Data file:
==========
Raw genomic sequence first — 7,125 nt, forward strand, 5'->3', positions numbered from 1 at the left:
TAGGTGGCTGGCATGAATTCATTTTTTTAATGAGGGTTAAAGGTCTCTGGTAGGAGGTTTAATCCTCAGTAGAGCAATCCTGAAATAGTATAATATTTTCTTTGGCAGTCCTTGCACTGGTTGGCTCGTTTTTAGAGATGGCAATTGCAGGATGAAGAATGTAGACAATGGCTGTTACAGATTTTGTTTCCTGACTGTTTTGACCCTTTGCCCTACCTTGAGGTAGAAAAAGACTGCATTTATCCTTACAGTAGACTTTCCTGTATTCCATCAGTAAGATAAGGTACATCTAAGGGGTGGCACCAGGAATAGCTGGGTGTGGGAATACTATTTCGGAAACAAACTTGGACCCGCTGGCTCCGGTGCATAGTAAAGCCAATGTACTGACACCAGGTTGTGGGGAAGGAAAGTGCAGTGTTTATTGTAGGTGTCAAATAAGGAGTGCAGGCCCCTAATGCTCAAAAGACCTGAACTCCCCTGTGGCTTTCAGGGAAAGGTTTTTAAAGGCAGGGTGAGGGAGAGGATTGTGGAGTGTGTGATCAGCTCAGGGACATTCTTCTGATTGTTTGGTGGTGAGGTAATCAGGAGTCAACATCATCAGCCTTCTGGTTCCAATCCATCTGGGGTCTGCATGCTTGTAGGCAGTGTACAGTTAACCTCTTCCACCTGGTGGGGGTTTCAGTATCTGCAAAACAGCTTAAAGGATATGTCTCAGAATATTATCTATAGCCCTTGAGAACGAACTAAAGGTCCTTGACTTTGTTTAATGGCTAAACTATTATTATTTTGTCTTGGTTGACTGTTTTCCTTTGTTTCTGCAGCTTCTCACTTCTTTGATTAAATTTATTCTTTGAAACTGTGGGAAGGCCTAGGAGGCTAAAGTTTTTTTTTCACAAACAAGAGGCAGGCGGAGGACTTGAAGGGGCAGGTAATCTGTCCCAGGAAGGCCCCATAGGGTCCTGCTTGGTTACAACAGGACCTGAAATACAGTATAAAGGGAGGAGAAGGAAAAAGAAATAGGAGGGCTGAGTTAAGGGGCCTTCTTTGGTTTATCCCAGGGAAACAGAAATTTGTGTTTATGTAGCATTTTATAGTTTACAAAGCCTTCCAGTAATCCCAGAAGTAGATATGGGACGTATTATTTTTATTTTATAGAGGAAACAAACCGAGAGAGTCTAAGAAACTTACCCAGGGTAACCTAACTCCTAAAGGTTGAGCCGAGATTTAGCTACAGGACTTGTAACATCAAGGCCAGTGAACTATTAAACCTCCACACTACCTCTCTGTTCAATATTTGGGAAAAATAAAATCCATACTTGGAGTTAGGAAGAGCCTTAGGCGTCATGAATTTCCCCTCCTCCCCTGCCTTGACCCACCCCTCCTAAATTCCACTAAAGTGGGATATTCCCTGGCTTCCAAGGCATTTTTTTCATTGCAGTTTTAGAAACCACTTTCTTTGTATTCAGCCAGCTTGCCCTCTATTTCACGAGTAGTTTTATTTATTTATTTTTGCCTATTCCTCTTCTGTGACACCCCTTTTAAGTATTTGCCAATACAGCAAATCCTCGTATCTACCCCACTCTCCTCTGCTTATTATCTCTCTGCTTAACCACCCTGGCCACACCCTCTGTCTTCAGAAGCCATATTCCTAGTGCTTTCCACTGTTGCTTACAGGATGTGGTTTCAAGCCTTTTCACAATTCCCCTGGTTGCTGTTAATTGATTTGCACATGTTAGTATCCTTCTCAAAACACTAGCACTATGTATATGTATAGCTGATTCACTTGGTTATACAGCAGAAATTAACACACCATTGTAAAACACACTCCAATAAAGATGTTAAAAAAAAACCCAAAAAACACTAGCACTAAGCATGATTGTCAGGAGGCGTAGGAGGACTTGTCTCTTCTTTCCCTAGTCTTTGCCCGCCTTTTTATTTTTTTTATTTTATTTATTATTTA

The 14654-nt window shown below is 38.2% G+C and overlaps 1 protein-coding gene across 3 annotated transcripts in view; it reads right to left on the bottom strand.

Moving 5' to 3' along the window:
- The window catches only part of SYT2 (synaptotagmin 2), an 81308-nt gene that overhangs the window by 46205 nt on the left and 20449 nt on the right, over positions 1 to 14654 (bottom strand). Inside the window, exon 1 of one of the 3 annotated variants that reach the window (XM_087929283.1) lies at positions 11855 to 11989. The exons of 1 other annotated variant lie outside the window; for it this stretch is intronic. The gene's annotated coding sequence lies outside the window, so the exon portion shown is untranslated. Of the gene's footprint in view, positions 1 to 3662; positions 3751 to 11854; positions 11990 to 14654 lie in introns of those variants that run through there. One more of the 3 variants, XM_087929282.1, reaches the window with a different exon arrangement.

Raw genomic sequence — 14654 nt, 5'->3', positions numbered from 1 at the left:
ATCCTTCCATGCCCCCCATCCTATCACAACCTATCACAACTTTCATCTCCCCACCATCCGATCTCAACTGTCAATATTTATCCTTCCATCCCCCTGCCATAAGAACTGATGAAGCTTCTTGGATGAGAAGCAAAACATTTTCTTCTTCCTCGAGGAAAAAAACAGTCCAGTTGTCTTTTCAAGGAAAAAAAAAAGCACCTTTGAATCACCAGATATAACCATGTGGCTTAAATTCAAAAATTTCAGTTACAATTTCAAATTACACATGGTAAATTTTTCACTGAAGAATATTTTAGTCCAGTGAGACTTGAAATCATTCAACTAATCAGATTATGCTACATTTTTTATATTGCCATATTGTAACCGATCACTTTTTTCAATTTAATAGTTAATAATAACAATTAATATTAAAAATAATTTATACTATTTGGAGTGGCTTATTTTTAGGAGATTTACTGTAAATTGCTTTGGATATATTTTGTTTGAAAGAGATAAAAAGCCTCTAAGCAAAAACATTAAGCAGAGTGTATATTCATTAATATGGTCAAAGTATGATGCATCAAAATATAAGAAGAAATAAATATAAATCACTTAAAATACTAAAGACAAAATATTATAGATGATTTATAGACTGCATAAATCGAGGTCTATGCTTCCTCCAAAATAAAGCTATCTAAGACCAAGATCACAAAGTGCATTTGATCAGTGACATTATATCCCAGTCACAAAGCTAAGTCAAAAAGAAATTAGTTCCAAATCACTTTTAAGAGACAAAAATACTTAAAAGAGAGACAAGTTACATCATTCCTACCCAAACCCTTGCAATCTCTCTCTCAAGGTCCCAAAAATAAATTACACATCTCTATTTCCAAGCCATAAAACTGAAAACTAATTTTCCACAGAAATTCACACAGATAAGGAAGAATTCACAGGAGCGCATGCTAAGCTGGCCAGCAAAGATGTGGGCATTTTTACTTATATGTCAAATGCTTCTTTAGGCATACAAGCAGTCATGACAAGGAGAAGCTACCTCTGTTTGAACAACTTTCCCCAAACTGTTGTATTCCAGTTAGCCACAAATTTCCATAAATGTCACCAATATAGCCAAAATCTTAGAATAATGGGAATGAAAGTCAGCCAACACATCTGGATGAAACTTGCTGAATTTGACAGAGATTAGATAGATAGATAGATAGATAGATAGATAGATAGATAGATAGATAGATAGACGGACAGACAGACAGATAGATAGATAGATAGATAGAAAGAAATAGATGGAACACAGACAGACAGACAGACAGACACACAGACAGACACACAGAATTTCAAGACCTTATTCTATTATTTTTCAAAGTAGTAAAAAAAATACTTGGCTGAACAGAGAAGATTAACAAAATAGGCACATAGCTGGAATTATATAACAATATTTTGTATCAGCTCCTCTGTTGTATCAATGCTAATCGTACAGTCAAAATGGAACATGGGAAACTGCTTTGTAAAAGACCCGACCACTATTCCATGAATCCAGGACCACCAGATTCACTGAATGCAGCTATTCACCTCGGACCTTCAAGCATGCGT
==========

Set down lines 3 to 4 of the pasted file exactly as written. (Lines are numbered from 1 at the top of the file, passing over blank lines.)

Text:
The 14654-nt window shown below is 38.2% G+C and overlaps 1 protein-coding gene across 3 annotated transcripts in view; it reads right to left on the bottom strand.

Moving 5' to 3' along the window: